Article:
International audiences were even less willing than Americans to take a risk on an a movie with an unfamiliar premise. “Tomorrowland” opened to a weak $26.7 million in 65 foreign markets.

Its highest grossing foreign country was Russia, with just $3.6 million. By contrast, “Mad Max: Fury Road” opened to $6 million there last weekend. In the U.K. “Tomorrowland” opened to $2.1 million, while “Mad Max” outgrossed it with $4 million on its second weekend.

“It’s less than we hoped for on the international side, but it’s a little too early to judge how we really feel,” said Mr. Hollis, pointing to the film’s high-stakes opening in China on Tuesday.

“Tomorrowland” barely beat “Pitch Perfect 2,” which grossed $37.9 million over four days. The hit a capella sequel from Comcast Corp. ’s Universal Pictures has now collected a strong $125.4 million domestically and $187.1 million world-wide.

Also new in theaters this weekend was a remake of the 1982 horror classic “Poltergeist,” which was released by 21st Century Fox ’s Twentieth Century Fox and co-financed by Metro-Goldwyn-Mayer Inc. It opened to an estimated $26.5 million, a decent start for a film that cost $35 million to make.

Sunday, May 10, 2015

A Place to Bury Strangers expand tour, playing Brooklyn Night Bazaar... opening for Jane's Addiction

A Place to Bury Strangers are currently on tour in Europe (they play Amsterdam tonight) but will be back in North America next month for Levitation fest in Austin. Shortly after that, they'll play a homecoming show at Brooklyn Night Bazaar on May 16 with Sleepies,Pill, and Bambara. That show is free and if you'd like to skip the line you can RSVP.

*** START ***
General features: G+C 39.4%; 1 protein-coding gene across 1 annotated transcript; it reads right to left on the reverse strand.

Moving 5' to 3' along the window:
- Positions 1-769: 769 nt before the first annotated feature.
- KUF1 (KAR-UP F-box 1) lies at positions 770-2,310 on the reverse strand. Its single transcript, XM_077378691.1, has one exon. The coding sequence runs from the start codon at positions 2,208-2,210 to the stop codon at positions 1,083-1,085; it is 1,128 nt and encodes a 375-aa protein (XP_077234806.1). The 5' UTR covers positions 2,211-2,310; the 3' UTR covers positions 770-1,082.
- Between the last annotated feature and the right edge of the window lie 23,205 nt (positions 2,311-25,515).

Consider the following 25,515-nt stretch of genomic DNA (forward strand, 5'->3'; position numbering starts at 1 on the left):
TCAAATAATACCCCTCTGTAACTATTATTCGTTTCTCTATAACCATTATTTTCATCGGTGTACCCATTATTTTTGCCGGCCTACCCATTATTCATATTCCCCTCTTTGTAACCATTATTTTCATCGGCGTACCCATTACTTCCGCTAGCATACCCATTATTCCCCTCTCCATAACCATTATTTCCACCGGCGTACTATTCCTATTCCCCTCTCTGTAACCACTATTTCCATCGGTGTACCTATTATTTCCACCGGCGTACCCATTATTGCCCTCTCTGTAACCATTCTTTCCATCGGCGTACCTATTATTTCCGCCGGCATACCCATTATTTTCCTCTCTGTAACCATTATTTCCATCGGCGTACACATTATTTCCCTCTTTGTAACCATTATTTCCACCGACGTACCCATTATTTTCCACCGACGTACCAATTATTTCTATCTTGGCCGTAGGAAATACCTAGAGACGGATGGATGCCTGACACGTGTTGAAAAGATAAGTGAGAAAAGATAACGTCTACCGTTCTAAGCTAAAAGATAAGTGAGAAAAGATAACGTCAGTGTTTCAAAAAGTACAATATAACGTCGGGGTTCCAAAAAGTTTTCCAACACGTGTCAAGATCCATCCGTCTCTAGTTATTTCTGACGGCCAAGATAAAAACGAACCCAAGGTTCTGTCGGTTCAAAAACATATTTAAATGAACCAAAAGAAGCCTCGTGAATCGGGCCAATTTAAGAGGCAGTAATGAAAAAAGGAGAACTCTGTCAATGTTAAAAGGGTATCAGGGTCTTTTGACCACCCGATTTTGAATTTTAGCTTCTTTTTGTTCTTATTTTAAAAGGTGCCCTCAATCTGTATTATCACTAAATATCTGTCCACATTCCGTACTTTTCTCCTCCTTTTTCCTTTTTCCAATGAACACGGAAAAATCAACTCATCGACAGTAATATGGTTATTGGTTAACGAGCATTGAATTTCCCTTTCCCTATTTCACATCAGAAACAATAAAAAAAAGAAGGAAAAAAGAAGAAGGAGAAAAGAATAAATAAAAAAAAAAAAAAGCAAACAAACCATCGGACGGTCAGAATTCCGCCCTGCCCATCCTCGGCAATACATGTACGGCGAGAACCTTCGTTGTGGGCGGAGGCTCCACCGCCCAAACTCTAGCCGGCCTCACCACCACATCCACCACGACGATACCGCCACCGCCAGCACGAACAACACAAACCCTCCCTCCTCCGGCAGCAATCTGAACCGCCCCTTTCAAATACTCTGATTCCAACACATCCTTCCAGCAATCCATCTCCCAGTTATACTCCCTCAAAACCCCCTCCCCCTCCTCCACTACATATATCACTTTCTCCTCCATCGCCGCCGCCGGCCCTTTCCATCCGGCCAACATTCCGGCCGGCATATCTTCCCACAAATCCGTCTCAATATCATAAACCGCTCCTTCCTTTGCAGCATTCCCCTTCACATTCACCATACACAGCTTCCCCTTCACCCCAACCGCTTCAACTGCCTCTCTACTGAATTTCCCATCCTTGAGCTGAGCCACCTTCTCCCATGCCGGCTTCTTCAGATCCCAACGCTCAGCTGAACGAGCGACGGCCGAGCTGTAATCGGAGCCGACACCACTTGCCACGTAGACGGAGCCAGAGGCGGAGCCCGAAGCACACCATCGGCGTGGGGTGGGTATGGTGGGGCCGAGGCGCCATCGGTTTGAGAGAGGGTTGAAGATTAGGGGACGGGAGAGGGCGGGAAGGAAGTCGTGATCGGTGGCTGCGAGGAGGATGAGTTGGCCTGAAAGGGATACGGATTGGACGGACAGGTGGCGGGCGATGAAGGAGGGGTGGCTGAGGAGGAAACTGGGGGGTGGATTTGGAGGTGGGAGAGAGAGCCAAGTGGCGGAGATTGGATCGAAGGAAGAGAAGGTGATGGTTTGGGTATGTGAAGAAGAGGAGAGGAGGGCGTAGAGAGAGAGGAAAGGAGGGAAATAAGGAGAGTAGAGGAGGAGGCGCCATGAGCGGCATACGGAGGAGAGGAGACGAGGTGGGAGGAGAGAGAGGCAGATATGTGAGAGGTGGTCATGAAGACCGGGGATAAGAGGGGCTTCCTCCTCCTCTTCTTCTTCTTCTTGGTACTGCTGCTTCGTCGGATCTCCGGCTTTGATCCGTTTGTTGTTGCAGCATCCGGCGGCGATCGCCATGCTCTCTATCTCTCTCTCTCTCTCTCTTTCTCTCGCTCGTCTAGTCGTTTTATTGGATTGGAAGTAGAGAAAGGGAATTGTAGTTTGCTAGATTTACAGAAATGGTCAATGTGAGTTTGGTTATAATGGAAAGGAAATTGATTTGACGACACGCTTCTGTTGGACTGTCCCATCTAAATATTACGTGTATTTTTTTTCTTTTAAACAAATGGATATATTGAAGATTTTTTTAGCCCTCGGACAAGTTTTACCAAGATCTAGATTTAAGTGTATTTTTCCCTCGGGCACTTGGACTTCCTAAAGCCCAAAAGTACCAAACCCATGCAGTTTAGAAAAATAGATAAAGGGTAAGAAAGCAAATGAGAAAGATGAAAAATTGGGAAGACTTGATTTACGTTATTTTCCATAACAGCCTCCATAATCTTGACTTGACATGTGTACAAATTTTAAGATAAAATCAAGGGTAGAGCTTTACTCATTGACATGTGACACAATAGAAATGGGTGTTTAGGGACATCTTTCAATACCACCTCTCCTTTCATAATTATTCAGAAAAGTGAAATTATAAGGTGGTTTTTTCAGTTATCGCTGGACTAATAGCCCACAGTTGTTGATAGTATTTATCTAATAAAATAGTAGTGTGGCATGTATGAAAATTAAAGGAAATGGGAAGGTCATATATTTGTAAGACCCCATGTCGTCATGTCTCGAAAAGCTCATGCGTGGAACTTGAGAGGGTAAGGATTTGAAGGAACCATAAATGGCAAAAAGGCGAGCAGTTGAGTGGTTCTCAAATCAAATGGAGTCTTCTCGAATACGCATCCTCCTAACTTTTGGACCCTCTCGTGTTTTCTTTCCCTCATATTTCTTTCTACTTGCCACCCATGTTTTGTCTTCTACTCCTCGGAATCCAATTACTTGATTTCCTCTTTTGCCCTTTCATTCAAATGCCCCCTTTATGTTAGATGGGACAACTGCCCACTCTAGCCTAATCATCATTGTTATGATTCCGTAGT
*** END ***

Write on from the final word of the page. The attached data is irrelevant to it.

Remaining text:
The band, whose new album Transfixiation came out earlier this year, have added a few more shows as well, including a few opening slots on the Jane's Addiction Nothing's Shocking tour, including the four NY-area dates. Tickets for the NYC proper show (Brooklyn Bowl on May 13) just went on sale.

Wednesday, May 6, 2015

Soundtrack Of My Life: Ride (And Beady Eye) Legend Andy Bell

Make no mistake: the return of Ride is 2015's most exciting comeback so far. The band, who played their first shows together in 14 years last month, inspired everyone from The Horrors to Deerhunter across their four studio albums the first time around the block, earning them a reputation as highly influential shoegaze pioneers. But which bands were the ones to influence them? We caught up with Ride guitarist (and former Beady Eye man) Andy Bell to discover the records that shaped him...

The first song I remember hearing